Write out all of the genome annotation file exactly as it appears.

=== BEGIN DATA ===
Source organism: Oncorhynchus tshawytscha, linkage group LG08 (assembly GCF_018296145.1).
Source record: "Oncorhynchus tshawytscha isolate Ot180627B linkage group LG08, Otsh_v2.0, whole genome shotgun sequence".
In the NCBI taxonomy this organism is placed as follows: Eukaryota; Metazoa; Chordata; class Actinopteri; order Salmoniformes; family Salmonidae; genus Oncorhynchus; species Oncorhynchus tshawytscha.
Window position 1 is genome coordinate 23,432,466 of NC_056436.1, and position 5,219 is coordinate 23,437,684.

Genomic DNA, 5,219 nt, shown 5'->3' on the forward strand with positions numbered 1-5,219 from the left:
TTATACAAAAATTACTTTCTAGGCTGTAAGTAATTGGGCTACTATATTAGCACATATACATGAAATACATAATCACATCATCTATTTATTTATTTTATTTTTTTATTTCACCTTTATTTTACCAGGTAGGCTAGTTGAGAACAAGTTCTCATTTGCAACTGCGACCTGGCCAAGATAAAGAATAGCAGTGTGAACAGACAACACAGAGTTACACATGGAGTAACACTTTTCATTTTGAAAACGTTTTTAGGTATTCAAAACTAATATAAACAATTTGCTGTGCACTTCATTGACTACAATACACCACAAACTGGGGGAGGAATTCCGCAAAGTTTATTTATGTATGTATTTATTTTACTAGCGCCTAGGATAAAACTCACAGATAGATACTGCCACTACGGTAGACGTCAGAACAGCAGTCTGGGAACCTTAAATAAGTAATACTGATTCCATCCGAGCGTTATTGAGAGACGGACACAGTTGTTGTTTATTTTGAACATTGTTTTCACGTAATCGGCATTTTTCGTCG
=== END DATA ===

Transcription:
Source organism: Oncorhynchus tshawytscha, linkage group LG08 (assembly GCF_018296145.1).
Source record: "Oncorhynchus tshawytscha isolate Ot180627B linkage group LG08, Otsh_v2.0, whole genome shotgun sequence".
In the NCBI taxonomy this organism is placed as follows: Eukaryota; Metazoa; Chordata; class Actinopteri; order Salmoniformes; family Salmonidae; genus Oncorhynchus; species Oncorhynchus tshawytscha.
Window position 1 is genome coordinate 23,432,466 of NC_056436.1, and position 5,219 is coordinate 23,437,684.

Genomic DNA, 5,219 nt, shown 5'->3' on the forward strand with positions numbered 1-5,219 from the left:
TTATACAAAAATTACTTTCTAGGCTGTAAGTAATTGGGCTACTATATTAGCACATATACATGAAATACATAATCACATCATCTATTTATTTATTTTATTTTTTTATTTCACCTTTATTTTACCAGGTAGGCTAGTTGAGAACAAGTTCTCATTTGCAACTGCGACCTGGCCAAGATAAAGAATAGCAGTGTGAACAGACAACACAGAGTTACACATGGAGTAACACTTTTCATTTTGAAAACGTTTTTAGGTATTCAAAACTAATATAAACAATTTGCTGTGCACTTCATTGACTACAATACACCACAAACTGGGGGAGGAATTCCGCAAAGTTTATTTATGTATGTATTTATTTTACTAGCGCCTAGGATAAAACTCACAGATAGATACTGCCACTACGGTAGACGTCAGAACAGCAGTCTGGGAACCTTAAATAAGTAATACTGATTCCATCCGAGCGTTATTGAGAGACGGACACAGTTGTTGTTTATTTTGAACATTGTTTTCACGTAATCGGCATTTTTCGTCG